New York State CampaignThe Living Organ Donor Support Act
Model Transplant Support Legislation
Live donor transplants should be easy to ask for and easy to give. But right now, many barriers stand in the way. Donors must pay thousands of dollars in lost wages and caretaker expenses, just to save someone else’s life. Patients who need a transplant receive little education or help with publicizing their search. Donor health is left unprotected.
The New York Living Organ Donor Support Act would help fix all these problems: by paying donor expenses, protecting donor health, and improving education of patients, their families, and the public. For an expected annual cost of $3 million dollars, experts say the bill would create $11.5M in taxpayer savings and lead to more than 100 transplants per year.
In addition, Waitlist Zero has lead a working group of New York institutions to develop a set of model proposals that would offer donors a year of free health insurance post-surgery, improve transparency for patients with kidney disease in choosing their doctors, and increase public awareness of donation. These proposals have broad support among the public, with polls finding that 84% of New Yorkers support paying organ donor lost wages, 96% support providing donors health insurance, and 90% think better education is needed. Trusted advocates for organ donation have endorsed the bill, including Mt. Sinai Hospital, NYU-Langone Medical Center, the Northeast Kidney Foundation, LiveOn NY and the Greater New York Hospital Association..
“I understand the ethics behind not ‘paying’ for an organ, but I do believe that many donors would consider donating if their expenses were completely covered”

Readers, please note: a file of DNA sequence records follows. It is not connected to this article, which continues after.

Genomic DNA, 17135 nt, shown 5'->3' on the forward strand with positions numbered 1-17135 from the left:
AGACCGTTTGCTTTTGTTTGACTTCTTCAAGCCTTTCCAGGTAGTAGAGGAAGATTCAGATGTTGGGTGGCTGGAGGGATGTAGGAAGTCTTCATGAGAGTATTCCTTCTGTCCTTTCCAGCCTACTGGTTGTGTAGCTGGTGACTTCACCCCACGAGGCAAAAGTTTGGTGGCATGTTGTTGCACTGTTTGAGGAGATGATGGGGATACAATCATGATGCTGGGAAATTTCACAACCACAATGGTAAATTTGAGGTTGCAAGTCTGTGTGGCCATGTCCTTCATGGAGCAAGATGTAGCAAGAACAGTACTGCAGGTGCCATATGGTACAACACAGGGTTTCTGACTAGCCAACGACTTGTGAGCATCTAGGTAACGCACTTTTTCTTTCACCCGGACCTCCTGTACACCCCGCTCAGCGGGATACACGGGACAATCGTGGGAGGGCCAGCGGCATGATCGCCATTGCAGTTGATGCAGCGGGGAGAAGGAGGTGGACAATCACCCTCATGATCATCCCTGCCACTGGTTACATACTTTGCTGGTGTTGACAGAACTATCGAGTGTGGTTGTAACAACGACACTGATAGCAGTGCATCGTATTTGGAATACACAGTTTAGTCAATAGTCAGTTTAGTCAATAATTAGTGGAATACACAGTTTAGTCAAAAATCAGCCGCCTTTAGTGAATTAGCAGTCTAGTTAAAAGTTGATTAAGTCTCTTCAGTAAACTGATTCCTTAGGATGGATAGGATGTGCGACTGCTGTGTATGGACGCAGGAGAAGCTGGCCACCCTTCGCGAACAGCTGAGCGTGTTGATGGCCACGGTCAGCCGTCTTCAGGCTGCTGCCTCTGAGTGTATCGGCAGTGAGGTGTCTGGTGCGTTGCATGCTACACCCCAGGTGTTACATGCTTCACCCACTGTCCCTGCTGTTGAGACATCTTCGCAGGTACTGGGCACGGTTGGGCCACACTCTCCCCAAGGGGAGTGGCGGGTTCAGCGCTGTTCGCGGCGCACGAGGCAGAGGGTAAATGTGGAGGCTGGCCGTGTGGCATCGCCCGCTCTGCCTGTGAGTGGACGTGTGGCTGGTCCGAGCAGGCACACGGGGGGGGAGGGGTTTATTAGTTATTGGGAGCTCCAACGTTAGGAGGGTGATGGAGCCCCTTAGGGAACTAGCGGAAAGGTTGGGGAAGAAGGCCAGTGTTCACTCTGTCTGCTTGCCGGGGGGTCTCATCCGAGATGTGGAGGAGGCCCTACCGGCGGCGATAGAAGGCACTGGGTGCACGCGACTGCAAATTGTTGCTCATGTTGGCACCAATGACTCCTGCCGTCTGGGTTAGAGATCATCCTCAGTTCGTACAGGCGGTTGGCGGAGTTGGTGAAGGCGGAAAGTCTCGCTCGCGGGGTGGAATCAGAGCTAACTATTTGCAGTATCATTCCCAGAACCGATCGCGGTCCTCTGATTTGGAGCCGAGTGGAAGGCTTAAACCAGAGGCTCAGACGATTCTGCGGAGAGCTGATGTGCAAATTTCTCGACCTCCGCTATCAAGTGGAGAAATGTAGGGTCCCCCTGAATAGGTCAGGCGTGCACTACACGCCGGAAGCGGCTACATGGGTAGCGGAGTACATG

— Amy, donor to her husband
Covering Financial Costs
Covering financial costs of donation such as lost wages, travel, and childcare.
“This donation cost me around $7,000. If you donate a kidney you should be out nothing but a kidney.”
— Jessica, donor to her cousin
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Currently, kidney donors are responsible for any lost wages, travel, and childcare expenses that stem from their surgery. That’s not fair! Many donors lose a month’s worth of wages or more because of their act of kindness. Average expenses total more than $4,000. No one generous enough to donate a kidney should have to pay money to save a life. Kidney donation saves the state money by decreasing Medicaid costs and increasing tax revenue from healthy workers. The states should reimburse donors for the costs of their donation.
Luckily, setting up a system of reimbursement should not be hard. The federally funded National Living Donor Assistance Center already exists to reimburse travel expenses for donors beneath a certain income threshold. It could easily handle the task of reimbursing lost wages and childcare expenses as well.
The Living Organ Donor Support Act calls for comprehensive reimbursement of donor expenses. Making our organ donors whole is not just the right thing to do: it will also ensure that patients have access to medical care regardless of their income. Right now, richer people donate at higher rates even though poorer people are more likely to need transplants. Failing to support donors hurts our most vulnerable citizens, and the LORDS Act would change that.
“I have to have regular blood tests to check my kidney function. I can’t always afford to do it. I wish follow-up care for donors could be decreased in cost.”
— Wendy, donor to father
Guaranteed Donor Health Insurance